Humanity's globalization experiment is entering 'deep water zone'
David Lee
A cargo ship. /VCG

A cargo ship. /VCG

Editor's note: David Lee is a Beijing-based consultant and author mainly writing about energy, health, international politics and international development. The article reflects the author's opinions, and not necessarily the views of CGTN.

The U.S. president is not known for being philosophical, but Mr. Trump nevertheless shared his judgmental world view in a May 14 interview with Fox Business, opining that the COVID-19 pandemic has put an end to globalization.

Even before the pandemic, the globalization process has experienced quite a bumpy journey. Trump's declaration of the end of globalization, understandably, is being heartily welcomed and embraced by the increasingly buoyant unilateralists, isolationists, and ultra-conservatives, who are impacting and even defining American foreign, economic, and industrial policies in ways detrimental to global integration, interdependence, and inter-connectivity.

Ominously, the cover story of the latest issue of The Economist published on May 16 ran the title of "Goodbye Globalization", envisaging a more nationalistic and self-sufficient era that won't be richer or safer.

China has a lesson to share with the international community. The reform process in China has been going on for four decades. Early reform efforts have targeted those areas that offer quick results. As a more mature market economy grows in sophistication, the popular saying in China is that the ship of reform is entering the deep water zone and must cope with bigger waves and headwinds.

Just like the reform process is the greatest socio-economic experiment of the contemporary Chinese people, globalization over the past decades is humanity's greatest socio-economic experiment that has transformed the world. In metaphorical terms, the ship of globalization has been sailing in the shallow water zone; that is, to spread products, technology, information, and jobs across borders and cultures as driven by human desire for prosperity and made possible by technological advancements.

Now, the easy sail in the shallow water is no more. The humanity's globalization experiment is entering the "deep water zone." To brave big waves and headwinds in the deep water zone and prevent shipwrecks, hardware and software resilience must be built into the globalization process.

In hardware terms, enhanced connectivity boosted by digital technology represents the way forward. Even as the pandemic is putting restrictions on travel and physical contact, virtual meetings maintain the human touch. Saudi Arabia has been hosting several high-profile G20 meetings over the past couple of months. The World Health Assembly is to take place in the form of video conferencing for the first time. Quick enough, the world is responding to the disruptions caused by the viral outbreak thanks to more enabling tools.

That said, restrictions on travel and physical contact are never the good reason to announce the end of globalization. On the contrary, the disruptions actually accelerate the ongoing technological advancements that make human collaboration even more smooth and effective.

Robots work on a production line at a local automobile technology company in Huanghua city of Cangzhou, north China's Hebei Province, July 6, 2019. /Xinhua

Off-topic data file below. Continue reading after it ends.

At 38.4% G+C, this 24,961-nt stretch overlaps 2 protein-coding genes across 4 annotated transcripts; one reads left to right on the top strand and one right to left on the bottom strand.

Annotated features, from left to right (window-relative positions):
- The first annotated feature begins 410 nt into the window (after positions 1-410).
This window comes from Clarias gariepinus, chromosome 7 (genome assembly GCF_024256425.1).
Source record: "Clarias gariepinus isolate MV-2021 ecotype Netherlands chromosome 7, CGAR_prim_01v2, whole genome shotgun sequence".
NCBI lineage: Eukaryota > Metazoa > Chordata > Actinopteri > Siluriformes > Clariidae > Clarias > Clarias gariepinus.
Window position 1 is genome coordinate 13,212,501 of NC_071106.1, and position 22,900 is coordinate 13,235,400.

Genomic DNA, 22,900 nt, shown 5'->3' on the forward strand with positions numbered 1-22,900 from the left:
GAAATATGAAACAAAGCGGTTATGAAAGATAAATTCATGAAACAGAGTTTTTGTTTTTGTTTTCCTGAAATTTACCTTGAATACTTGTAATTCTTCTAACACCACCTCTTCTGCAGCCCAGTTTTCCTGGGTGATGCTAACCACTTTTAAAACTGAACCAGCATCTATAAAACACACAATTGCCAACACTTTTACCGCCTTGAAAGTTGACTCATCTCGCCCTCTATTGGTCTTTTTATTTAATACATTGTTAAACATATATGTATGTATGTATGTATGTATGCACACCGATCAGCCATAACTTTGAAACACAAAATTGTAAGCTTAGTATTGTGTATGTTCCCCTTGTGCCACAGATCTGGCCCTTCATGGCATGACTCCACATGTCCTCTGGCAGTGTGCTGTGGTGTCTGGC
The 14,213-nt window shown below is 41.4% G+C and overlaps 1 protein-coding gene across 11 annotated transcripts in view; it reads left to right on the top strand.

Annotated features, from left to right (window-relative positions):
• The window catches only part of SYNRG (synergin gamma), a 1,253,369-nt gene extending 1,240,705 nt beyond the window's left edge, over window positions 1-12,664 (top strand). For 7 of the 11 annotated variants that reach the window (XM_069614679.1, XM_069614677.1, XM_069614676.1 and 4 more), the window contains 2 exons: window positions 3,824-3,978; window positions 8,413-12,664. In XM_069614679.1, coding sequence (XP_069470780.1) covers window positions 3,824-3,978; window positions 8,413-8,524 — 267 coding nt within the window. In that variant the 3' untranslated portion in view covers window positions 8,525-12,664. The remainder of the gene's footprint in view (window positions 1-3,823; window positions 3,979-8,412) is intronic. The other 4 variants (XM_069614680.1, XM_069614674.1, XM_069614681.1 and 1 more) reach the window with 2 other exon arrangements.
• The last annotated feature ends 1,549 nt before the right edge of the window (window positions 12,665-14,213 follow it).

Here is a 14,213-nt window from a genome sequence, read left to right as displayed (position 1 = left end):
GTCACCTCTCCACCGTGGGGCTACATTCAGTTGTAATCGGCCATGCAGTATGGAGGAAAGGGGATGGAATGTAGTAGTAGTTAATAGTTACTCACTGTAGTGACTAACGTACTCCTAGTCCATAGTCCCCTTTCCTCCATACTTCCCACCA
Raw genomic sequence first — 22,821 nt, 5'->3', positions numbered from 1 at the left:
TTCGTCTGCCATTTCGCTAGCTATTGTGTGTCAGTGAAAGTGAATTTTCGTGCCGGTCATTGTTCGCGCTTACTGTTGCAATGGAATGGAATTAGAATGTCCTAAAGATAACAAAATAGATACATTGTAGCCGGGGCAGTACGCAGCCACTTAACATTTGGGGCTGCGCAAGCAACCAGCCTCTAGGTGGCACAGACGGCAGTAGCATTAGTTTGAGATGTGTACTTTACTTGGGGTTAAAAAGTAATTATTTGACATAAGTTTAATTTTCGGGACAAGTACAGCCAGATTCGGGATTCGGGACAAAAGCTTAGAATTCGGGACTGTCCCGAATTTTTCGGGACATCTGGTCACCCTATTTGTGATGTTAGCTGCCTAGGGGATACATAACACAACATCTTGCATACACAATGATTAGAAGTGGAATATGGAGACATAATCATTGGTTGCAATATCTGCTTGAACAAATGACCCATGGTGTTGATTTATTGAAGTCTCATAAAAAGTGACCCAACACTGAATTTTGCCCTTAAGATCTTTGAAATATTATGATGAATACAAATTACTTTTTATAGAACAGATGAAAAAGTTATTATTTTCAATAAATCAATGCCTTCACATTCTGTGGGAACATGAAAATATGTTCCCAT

Robots work on a production line at a local automobile technology company in Huanghua city of Cangzhou, north China's Hebei Province, July 6, 2019. /Xinhua

The bigger challenge, though, involves the software part, i.e., processes and systems that underlie global trade and finance. These are the areas where global supply chains are breaking down or have been choked, and where resource allocation fails to reach optimal levels.

More importantly, since the dawn of globalization, there has always existed a serious imbalance between the developed and developing economies, where the wealth and benefits created during the globalization process are flowing to the powerful and privileged few, and this is happening both within a given society and in the international community at the expense of the developing world.

Boiling down to the bottom of the software part of the globalization conundrum, it's obvious that vested political interests in the world's only superpower have wry calculations against furthering globalization.

In American domestic politics, anti-globalization ranting gains momentum. Such ranting appeals to a populist audience, but offers no help to address actual economic woes of the American people. In foreign policy, "America first" is the dominating message of the day, and the true purpose of the message is to resist any efforts to repair imbalances in the global economic order.

In essence, the end of globalization, as advertised by American unilateralists, isolationists, and ultra-conservatives, is the end of human socio-economic experimentation, thus perpetuating American dominance. If so, the globalization process is shipwrecked for sure.     

Emerging economies and many other developing countries have both enjoyed the fruits of globalization and suffered many of its pitfalls as a result of current imbalances that put them in a disadvantaged position. Contrary to the pessimistic views in the West on the future of globalization, the developing world hopes the globalization process to continue and repair current imbalances.

It seems the United States is abandoning the globalization ship. Can emerging economies navigate the ship in the more challenging deep water zone? Emerging economies must rise up to the challenge and learn some good helmsmanship.

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